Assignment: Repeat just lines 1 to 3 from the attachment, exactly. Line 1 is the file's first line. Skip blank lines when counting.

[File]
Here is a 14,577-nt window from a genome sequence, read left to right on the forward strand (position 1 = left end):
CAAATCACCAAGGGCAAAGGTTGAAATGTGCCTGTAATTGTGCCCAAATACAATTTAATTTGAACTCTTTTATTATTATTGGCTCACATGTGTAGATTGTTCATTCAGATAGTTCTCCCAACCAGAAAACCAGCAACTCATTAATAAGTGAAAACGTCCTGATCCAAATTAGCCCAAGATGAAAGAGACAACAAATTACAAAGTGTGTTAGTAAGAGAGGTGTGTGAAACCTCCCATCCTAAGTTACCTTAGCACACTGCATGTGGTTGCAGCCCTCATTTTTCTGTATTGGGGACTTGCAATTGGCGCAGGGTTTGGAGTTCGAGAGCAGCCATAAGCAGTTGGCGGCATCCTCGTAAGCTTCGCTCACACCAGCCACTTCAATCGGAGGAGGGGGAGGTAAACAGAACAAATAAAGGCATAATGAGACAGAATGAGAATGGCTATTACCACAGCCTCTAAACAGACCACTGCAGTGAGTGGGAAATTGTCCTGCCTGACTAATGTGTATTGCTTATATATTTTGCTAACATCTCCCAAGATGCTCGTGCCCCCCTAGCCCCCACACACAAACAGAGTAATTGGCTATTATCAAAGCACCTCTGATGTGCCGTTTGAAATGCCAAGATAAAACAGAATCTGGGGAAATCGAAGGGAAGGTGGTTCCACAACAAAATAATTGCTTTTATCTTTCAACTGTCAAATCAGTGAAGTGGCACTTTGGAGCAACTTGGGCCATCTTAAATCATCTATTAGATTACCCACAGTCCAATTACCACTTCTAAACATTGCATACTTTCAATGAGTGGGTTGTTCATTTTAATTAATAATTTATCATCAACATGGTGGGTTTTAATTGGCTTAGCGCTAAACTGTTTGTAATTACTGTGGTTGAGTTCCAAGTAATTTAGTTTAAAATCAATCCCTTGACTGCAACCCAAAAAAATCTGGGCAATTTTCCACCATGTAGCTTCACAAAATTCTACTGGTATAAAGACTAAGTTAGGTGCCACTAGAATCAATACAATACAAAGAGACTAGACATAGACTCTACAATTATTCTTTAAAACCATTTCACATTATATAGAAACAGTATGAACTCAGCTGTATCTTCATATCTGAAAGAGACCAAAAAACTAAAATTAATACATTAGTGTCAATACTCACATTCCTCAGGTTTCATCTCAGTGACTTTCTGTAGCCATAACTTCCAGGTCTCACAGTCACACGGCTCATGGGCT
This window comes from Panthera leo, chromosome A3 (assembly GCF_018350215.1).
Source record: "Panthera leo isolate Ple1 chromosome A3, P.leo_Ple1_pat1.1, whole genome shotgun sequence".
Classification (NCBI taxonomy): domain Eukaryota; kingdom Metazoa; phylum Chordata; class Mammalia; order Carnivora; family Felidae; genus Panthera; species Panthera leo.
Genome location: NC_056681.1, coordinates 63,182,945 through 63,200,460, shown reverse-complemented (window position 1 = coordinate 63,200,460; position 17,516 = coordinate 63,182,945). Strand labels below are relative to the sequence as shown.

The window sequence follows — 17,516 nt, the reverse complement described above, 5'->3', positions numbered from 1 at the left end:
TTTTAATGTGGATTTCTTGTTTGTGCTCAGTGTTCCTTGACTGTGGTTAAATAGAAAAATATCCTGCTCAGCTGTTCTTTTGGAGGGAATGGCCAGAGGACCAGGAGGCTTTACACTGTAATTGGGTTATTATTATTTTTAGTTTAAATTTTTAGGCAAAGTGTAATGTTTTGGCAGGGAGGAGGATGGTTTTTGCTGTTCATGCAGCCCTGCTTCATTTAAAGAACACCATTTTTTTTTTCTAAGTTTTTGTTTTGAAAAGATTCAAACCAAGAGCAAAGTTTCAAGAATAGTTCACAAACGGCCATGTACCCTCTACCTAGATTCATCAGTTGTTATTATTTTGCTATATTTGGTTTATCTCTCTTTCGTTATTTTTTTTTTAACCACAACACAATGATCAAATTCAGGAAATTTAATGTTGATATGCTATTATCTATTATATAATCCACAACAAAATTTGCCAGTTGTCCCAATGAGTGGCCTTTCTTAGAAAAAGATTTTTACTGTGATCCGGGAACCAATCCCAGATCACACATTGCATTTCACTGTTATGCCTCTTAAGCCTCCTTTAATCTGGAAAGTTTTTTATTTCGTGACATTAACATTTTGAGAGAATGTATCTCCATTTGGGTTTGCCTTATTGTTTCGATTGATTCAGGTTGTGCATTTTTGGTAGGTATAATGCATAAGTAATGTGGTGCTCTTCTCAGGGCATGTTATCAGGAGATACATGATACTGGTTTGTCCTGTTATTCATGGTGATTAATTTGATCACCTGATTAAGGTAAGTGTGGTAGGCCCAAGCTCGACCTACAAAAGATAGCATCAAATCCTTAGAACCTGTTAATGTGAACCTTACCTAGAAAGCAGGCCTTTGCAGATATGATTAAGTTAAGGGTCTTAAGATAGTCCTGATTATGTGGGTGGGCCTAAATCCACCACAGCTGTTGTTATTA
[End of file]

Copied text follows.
Here is a 14,577-nt window from a genome sequence, read left to right on the forward strand (position 1 = left end):
CAAATCACCAAGGGCAAAGGTTGAAATGTGCCTGTAATTGTGCCCAAATACAATTTAATTTGAACTCTTTTATTATTATTGGCTCACATGTGTAGATTGTTCATTCAGATAGTTCTCCCAACCAGAAAACCAGCAACTCATTAATAAGTGAAAACGTCCTGATCCAAATTAGCCCAAGATGAAAGAGACAACAAATTACAAAGTGTGTTAGTAAGAGAGGTGTGTGAAACCTCCCATCCTAAGTTACCTTAGCACACTGCATGTGGTTGCAGCCCTCATTTTTCTGTATTGGGGACTTGCAATTGGCGCAGGGTTTGGAGTTCGAGAGCAGCCATAAGCAGTTGGCGGCATCCTCGTAAGCTTCGCTCACACCAGCCACTTCAATCGGAGGAGGGGGAGGTAAACAGAACAAATAAAGGCATAATGAGACAGAATGAGAATGGCTATTACCACAGCCTCTAAACAGACCACTGCAGTGAGTGGGAAATTGTCCTGCCTGACTAATGTGTATTGCTTATATATTTTGCTAACATCTCCCAAGATGCTCGTGCCCCCCTAGCCCCCACACACAAACAGAGTAATTGGCTATTATCAAAGCACCTCTGATGTGCCGTTTGAAATGCCAAGATAAAACAGAATCTGGGGAAATCGAAGGGAAGGTGGTTCCACAACAAAATAATTGCTTTTATCTTTCAACTGTCAAATCAGTGAAGTGGCACTTTGGAGCAACTTGGGCCATCTTAAATCATCTATTAGATTACCCACAGTCCAATTACCACTTCTAAACATTGCATACTTTCAATGAGTGGGTTGTTCATTTTAATTAATAATTTATCATCAACATGGTGGGTTTTAATTGGCTTAGCGCTAAACTGTTTGTAATTACTGTGGTTGAGTTCCAAGTAATTTAGTTTAAAATCAATCCCTTGACTGCAACCCAAAAAAATCTGGGCAATTTTCCACCATGTAGCTTCACAAAATTCTACTGGTATAAAGACTAAGTTAGGTGCCACTAGAATCAATACAATACAAAGAGACTAGACATAGACTCTACAATTATTCTTTAAAACCATTTCACATTATATAGAAACAGTATGAACTCAGCTGTATCTTCATATCTGAAAGAGACCAAAAAACTAAAATTAATACATTAGTGTCAATACTCACATTCCTCAGGTTTCATCTCAGTGACTTTCTGTAGCCATAACTTCCAGGTCTCACAGTCACACGGCTCATGGGCT
This window comes from Panthera leo, chromosome A3 (assembly GCF_018350215.1).